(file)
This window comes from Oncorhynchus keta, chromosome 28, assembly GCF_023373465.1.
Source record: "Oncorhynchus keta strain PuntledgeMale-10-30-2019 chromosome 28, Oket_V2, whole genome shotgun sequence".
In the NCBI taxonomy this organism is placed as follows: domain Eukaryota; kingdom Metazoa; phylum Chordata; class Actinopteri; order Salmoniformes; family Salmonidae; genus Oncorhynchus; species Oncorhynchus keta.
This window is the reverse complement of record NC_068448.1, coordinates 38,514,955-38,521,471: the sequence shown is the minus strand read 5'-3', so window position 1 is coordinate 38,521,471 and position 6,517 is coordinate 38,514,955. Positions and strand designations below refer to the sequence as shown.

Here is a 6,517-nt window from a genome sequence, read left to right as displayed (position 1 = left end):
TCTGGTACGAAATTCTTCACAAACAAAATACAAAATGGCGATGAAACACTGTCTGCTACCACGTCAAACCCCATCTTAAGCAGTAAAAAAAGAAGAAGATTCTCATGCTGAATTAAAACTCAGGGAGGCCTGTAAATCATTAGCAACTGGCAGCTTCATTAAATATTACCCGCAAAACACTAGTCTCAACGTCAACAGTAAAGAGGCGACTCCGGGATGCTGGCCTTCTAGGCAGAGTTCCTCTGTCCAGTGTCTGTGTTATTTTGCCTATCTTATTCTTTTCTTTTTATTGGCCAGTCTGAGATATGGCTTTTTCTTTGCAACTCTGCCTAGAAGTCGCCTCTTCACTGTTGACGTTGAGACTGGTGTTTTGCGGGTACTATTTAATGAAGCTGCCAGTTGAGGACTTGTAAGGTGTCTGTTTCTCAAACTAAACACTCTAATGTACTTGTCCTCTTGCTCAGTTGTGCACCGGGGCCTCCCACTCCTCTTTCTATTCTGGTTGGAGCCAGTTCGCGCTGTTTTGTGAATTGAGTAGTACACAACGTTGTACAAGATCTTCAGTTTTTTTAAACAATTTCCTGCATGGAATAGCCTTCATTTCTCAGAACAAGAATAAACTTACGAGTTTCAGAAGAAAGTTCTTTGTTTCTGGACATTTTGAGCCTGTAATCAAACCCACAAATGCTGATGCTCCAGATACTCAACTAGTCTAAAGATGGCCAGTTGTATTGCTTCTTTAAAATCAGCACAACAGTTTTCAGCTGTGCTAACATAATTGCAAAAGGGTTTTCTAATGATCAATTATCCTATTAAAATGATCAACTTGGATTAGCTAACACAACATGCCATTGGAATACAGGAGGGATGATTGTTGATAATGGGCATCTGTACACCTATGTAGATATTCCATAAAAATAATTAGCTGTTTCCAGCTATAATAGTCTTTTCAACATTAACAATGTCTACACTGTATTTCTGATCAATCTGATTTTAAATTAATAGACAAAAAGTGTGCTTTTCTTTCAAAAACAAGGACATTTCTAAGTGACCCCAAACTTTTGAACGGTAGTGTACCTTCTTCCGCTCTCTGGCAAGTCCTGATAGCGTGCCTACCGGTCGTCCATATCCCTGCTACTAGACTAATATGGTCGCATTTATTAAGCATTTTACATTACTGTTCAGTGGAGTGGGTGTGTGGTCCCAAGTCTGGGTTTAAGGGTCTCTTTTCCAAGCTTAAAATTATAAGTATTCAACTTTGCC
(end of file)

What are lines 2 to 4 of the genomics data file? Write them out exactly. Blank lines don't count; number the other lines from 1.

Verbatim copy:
Source record: "Oncorhynchus keta strain PuntledgeMale-10-30-2019 chromosome 28, Oket_V2, whole genome shotgun sequence".
In the NCBI taxonomy this organism is placed as follows: domain Eukaryota; kingdom Metazoa; phylum Chordata; class Actinopteri; order Salmoniformes; family Salmonidae; genus Oncorhynchus; species Oncorhynchus keta.
This window is the reverse complement of record NC_068448.1, coordinates 38,514,955-38,521,471: the sequence shown is the minus strand read 5'-3', so window position 1 is coordinate 38,521,471 and position 6,517 is coordinate 38,514,955. Positions and strand designations below refer to the sequence as shown.